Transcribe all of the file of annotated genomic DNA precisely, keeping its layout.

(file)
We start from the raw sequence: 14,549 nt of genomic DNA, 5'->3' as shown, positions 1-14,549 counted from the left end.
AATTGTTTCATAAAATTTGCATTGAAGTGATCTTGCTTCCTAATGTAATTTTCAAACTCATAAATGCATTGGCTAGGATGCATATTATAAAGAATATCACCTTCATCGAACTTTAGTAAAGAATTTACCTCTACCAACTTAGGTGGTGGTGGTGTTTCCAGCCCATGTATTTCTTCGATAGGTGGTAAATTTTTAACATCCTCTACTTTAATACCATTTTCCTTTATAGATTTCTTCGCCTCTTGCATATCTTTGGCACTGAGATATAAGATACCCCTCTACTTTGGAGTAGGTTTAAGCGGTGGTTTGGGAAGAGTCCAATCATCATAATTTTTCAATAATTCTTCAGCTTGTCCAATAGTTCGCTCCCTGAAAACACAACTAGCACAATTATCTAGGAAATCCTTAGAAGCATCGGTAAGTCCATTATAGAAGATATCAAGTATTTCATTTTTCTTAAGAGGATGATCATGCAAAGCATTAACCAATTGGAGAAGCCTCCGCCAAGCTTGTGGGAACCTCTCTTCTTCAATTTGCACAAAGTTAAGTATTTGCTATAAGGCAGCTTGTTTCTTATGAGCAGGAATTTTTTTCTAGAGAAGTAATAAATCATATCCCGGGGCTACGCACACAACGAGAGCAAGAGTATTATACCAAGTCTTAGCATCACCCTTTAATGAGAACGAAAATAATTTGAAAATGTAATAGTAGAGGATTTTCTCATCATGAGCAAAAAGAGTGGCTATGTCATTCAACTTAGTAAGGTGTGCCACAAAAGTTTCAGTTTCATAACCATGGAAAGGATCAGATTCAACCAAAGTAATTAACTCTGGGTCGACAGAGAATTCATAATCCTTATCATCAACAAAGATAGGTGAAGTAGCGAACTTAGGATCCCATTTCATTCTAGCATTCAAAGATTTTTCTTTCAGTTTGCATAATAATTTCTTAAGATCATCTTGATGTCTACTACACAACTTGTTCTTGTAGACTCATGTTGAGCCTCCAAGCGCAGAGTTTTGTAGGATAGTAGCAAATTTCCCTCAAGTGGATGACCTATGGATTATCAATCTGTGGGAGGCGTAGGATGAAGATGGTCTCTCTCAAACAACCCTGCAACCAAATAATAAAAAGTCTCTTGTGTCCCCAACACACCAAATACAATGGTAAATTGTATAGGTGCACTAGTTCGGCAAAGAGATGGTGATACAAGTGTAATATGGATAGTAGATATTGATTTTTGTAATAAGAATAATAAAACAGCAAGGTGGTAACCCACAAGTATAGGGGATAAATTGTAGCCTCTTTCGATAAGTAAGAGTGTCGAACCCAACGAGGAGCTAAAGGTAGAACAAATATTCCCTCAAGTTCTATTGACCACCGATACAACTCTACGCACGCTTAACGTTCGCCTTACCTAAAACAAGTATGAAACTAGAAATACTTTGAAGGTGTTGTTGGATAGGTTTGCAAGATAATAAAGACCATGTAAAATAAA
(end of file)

We start from the raw sequence: 14,549 nt of genomic DNA, 5'->3' as shown, positions 1-14,549 counted from the left end.
AATTGTTTCATAAAATTTGCATTGAAGTGATCTTGCTTCCTAATGTAATTTTCAAACTCATAAATGCATTGGCTAGGATGCATATTATAAAGAATATCACCTTCATCGAACTTTAGTAAAGAATTTACCTCTACCAACTTAGGTGGTGGTGGTGTTTCCAGCCCATGTATTTCTTCGATAGGTGGTAAATTTTTAACATCCTCTACTTTAATACCATTTTCCTTTATAGATTTCTTCGCCTCTTGCATATCTTTGGCACTGAGATATAAGATACCCCTCTACTTTGGAGTAGGTTTAAGCGGTGGTTTGGGAAGAGTCCAATCATCATAATTTTTCAATAATTCTTCAGCTTGTCCAATAGTTCGCTCCCTGAAAACACAACTAGCACAATTATCTAGGAAATCCTTAGAAGCATCGGTAAGTCCATTATAGAAGATATCAAGTATTTCATTTTTCTTAAGAGGATGATCATGCAAAGCATTAACCAATTGGAGAAGCCTCCGCCAAGCTTGTGGGAACCTCTCTTCTTCAATTTGCACAAAGTTAAGTATTTGCTATAAGGCAGCTTGTTTCTTATGAGCAGGAATTTTTTTCTAGAGAAGTAATAAATCATATCCCGGGGCTACGCACACAACGAGAGCAAGAGTATTATACCAAGTCTTAGCATCACCCTTTAATGAGAACGAAAATAATTTGAAAATGTAATAGTAGAGGATTTTCTCATCATGAGCAAAAAGAGTGGCTATGTCATTCAACTTAGTAAGGTGTGCCACAAAAGTTTCAGTTTCATAACCATGGAAAGGATCAGATTCAACCAAAGTAATTAACTCTGGGTCGACAGAGAATTCATAATCCTTATCATCAACAAAGATAGGTGAAGTAGCGAACTTAGGATCCCATTTCATTCTAGCATTCAAAGATTTTTCTTTCAGTTTGCATAATAATTTCTTAAGATCATCTTGATGTCTACTACACAACTTGTTCTTGTAGACTCATGTTGAGCCTCCAAGCGCAGAGTTTTGTAGGATAGTAGCAAATTTCCCTCAAGTGGATGACCTATGGATTATCAATCTGTGGGAGGCGTAGGATGAAGATGGTCTCTCTCAAACAACCCTGCAACCAAATAATAAAAAGTCTCTTGTGTCCCCAACACACCAAATACAATGGTAAATTGTATAGGTGCACTAGTTCGGCAAAGAGATGGTGATACAAGTGTAATATGGATAGTAGATATTGATTTTTGTAATAAGAATAATAAAACAGCAAGGTGGTAACCCACAAGTATAGGGGATAAATTGTAGCCTCTTTCGATAAGTAAGAGTGTCGAACCCAACGAGGAGCTAAAGGTAGAACAAATATTCCCTCAAGTTCTATTGACCACCGATACAACTCTACGCACGCTTAACGTTCGCCTTACCTAAAACAAGTATGAAACTAGAAATACTTTGAAGGTGTTGTTGGATAGGTTTGCAAGATAATAAAGACCATGTAAAATAAA